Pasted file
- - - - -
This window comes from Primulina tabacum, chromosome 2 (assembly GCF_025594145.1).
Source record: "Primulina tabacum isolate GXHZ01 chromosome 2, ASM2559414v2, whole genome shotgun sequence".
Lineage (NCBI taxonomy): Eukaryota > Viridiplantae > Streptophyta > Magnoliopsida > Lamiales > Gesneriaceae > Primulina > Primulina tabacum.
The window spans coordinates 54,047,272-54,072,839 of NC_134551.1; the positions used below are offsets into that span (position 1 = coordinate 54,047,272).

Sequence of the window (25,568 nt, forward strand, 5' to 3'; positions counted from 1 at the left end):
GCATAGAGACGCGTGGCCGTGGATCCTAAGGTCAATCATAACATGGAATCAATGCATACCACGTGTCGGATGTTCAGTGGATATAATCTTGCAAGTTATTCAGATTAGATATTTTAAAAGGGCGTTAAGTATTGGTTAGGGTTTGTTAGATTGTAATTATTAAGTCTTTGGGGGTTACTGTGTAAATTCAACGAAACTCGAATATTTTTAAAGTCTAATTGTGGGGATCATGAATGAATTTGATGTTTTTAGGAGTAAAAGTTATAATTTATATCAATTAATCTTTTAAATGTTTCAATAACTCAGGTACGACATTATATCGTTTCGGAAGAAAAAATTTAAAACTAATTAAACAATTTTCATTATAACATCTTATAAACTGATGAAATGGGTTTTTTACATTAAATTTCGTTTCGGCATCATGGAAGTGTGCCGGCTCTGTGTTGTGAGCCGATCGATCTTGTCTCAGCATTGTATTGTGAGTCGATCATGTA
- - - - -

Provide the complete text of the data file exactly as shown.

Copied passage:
This window comes from Primulina tabacum, chromosome 2 (assembly GCF_025594145.1).
Source record: "Primulina tabacum isolate GXHZ01 chromosome 2, ASM2559414v2, whole genome shotgun sequence".
Lineage (NCBI taxonomy): Eukaryota > Viridiplantae > Streptophyta > Magnoliopsida > Lamiales > Gesneriaceae > Primulina > Primulina tabacum.
The window spans coordinates 54,047,272-54,072,839 of NC_134551.1; the positions used below are offsets into that span (position 1 = coordinate 54,047,272).

Sequence of the window (25,568 nt, forward strand, 5' to 3'; positions counted from 1 at the left end):
GCATAGAGACGCGTGGCCGTGGATCCTAAGGTCAATCATAACATGGAATCAATGCATACCACGTGTCGGATGTTCAGTGGATATAATCTTGCAAGTTATTCAGATTAGATATTTTAAAAGGGCGTTAAGTATTGGTTAGGGTTTGTTAGATTGTAATTATTAAGTCTTTGGGGGTTACTGTGTAAATTCAACGAAACTCGAATATTTTTAAAGTCTAATTGTGGGGATCATGAATGAATTTGATGTTTTTAGGAGTAAAAGTTATAATTTATATCAATTAATCTTTTAAATGTTTCAATAACTCAGGTACGACATTATATCGTTTCGGAAGAAAAAATTTAAAACTAATTAAACAATTTTCATTATAACATCTTATAAACTGATGAAATGGGTTTTTTACATTAAATTTCGTTTCGGCATCATGGAAGTGTGCCGGCTCTGTGTTGTGAGCCGATCGATCTTGTCTCAGCATTGTATTGTGAGTCGATCATGTA